Control of nightmares and snoring: How astronauts sleep in space

In 1963, Gordon Cooper, during the 34-hour Mercury-Atlas-9 mission, became the first American astronaut to fall asleep in orbit. But how do astronauts sleep in space? Cosmic sleep is fraught with certain difficulties: it requires preparation and caution, which is vital in space. Lack of sleep can cause fatigue, which can lead to mistakes when performing important tasks. If a sleepy astronaut makes a mistake, it can put his life at mortal risk.

Sleep in orbit: a strapped astronaut next to the ventilation. Photo: Digital Trends

Dangers while sleeping in space

On the International Space Station (ISS), astronauts sleep in cabins the size of a telephone booth. Before going to bed, they necessarily climb into sleeping bags tied to the wall. If this is not done, then during sleep the astronaut may begin to “float” around the station at the risk of serious injury. 

Veteran astronaut Scott Kelly spent 520 days on the ISS. In his interview, he talked about what it’s like to sleep in space. It was strange for Kelly to sleep without a covering blanket or a comfortable pillow to rest it head on.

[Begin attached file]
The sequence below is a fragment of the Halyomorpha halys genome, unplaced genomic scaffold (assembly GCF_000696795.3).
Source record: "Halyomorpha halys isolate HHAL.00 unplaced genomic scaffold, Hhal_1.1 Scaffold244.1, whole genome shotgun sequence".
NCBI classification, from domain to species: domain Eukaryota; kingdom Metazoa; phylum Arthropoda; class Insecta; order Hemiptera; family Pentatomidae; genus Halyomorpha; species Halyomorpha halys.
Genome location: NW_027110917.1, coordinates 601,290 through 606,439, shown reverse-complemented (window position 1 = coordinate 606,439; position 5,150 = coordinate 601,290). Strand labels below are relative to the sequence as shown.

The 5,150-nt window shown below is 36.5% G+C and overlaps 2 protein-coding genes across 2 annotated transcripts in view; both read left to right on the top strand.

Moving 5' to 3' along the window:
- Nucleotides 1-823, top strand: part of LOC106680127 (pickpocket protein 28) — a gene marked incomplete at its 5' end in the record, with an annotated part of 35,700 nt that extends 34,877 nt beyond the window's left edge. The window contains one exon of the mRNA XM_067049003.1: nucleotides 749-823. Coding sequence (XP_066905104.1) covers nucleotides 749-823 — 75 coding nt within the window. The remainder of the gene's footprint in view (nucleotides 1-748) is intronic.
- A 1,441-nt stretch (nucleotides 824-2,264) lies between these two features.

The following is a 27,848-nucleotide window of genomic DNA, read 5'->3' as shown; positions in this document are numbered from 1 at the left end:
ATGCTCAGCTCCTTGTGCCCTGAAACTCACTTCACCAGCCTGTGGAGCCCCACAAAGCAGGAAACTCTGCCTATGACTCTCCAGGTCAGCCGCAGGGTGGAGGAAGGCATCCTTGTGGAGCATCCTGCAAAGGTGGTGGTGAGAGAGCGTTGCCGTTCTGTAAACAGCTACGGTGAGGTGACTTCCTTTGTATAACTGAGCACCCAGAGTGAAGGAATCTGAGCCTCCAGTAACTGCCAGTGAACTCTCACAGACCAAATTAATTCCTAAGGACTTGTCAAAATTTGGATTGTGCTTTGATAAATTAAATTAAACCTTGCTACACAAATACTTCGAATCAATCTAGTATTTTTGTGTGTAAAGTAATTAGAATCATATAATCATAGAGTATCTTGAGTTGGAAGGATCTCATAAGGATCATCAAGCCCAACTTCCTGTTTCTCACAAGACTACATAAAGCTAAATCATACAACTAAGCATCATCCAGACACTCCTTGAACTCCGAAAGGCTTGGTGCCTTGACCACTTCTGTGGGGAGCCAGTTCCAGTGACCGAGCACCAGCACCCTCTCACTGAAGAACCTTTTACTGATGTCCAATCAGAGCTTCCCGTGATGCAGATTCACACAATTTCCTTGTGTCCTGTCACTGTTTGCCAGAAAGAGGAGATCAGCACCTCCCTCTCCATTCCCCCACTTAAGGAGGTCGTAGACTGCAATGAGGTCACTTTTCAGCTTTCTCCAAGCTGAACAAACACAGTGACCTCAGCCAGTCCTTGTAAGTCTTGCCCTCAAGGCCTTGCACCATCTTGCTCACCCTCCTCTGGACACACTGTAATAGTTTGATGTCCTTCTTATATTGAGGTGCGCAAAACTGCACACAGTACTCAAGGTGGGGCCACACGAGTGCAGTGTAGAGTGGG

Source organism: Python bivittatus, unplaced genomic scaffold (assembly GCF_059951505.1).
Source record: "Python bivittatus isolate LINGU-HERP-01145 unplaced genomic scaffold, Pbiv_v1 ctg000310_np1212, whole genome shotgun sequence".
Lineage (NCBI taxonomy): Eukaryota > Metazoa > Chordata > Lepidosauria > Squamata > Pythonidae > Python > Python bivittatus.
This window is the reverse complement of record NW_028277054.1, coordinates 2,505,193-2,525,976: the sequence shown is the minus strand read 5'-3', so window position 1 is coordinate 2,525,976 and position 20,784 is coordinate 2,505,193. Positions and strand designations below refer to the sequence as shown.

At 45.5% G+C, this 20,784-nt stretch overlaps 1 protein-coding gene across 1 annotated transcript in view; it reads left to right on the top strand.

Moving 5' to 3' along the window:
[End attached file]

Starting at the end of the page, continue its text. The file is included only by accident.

Place to sleep for astronaut Scott Kelly. Photo: Space

“I came up with the idea of fixing my head to the pillow with Velcro. So it seemed to me that my head was lying on the pillow and it became easier to fall asleep. But during sleep there is a danger of suffocation. Without ventilation during sleep, astronauts lie motionless and a bubble of exhaled carbon dioxide begins to form near their heads. To avoid this, people have to sleep at the vent to avoid potential hypoxia. There is complete silence in space, and ventilation is noisy on the ISS. Therefore, we have to fall asleep in a rather noisy place. Therefore, astronauts have to contrive by wearing earplugs. Moreover, the sun in orbit is very bright and seeps through the blinds, so astronauts use face masks to protect themselves from sunlight,” notes Scott Kelly.

NASA astronaut Scott Kelly. Photo: The New York Times

Astronauts note other troubles. Some were constantly having dreams and nightmares in space. Others snore heavily in space, preventing others from sleeping. At the same time, only 6 hours of the day are allocated for sleep, although NASA plans to expand this range to 8-8.5 hours.

Recall that earlier we explained how a person can survive hibernation in deep space.

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